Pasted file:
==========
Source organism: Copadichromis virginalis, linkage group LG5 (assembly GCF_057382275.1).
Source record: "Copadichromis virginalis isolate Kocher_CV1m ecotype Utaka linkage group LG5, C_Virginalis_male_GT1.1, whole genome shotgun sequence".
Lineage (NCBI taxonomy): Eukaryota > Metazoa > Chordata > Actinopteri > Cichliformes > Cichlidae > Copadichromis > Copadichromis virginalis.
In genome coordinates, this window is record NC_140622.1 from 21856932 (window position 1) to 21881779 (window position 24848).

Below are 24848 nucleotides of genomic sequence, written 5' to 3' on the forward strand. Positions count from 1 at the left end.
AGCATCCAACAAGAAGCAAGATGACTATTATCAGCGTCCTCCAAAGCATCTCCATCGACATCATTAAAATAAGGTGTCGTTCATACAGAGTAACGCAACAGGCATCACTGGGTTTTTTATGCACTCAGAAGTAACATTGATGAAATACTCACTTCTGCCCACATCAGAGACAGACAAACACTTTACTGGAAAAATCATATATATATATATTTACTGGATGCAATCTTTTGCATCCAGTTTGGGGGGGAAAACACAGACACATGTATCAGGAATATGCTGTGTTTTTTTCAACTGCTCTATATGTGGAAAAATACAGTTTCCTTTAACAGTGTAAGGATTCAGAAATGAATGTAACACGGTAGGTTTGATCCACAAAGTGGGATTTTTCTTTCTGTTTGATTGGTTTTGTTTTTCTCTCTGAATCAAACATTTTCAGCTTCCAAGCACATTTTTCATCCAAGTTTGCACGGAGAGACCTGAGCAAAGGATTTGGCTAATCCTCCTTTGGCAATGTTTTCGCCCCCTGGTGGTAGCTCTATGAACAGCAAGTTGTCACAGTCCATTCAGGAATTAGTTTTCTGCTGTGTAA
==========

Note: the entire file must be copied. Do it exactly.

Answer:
Source organism: Copadichromis virginalis, linkage group LG5 (assembly GCF_057382275.1).
Source record: "Copadichromis virginalis isolate Kocher_CV1m ecotype Utaka linkage group LG5, C_Virginalis_male_GT1.1, whole genome shotgun sequence".
Lineage (NCBI taxonomy): Eukaryota > Metazoa > Chordata > Actinopteri > Cichliformes > Cichlidae > Copadichromis > Copadichromis virginalis.
In genome coordinates, this window is record NC_140622.1 from 21856932 (window position 1) to 21881779 (window position 24848).

Below are 24848 nucleotides of genomic sequence, written 5' to 3' on the forward strand. Positions count from 1 at the left end.
AGCATCCAACAAGAAGCAAGATGACTATTATCAGCGTCCTCCAAAGCATCTCCATCGACATCATTAAAATAAGGTGTCGTTCATACAGAGTAACGCAACAGGCATCACTGGGTTTTTTATGCACTCAGAAGTAACATTGATGAAATACTCACTTCTGCCCACATCAGAGACAGACAAACACTTTACTGGAAAAATCATATATATATATATTTACTGGATGCAATCTTTTGCATCCAGTTTGGGGGGGAAAACACAGACACATGTATCAGGAATATGCTGTGTTTTTTTCAACTGCTCTATATGTGGAAAAATACAGTTTCCTTTAACAGTGTAAGGATTCAGAAATGAATGTAACACGGTAGGTTTGATCCACAAAGTGGGATTTTTCTTTCTGTTTGATTGGTTTTGTTTTTCTCTCTGAATCAAACATTTTCAGCTTCCAAGCACATTTTTCATCCAAGTTTGCACGGAGAGACCTGAGCAAAGGATTTGGCTAATCCTCCTTTGGCAATGTTTTCGCCCCCTGGTGGTAGCTCTATGAACAGCAAGTTGTCACAGTCCATTCAGGAATTAGTTTTCTGCTGTGTAA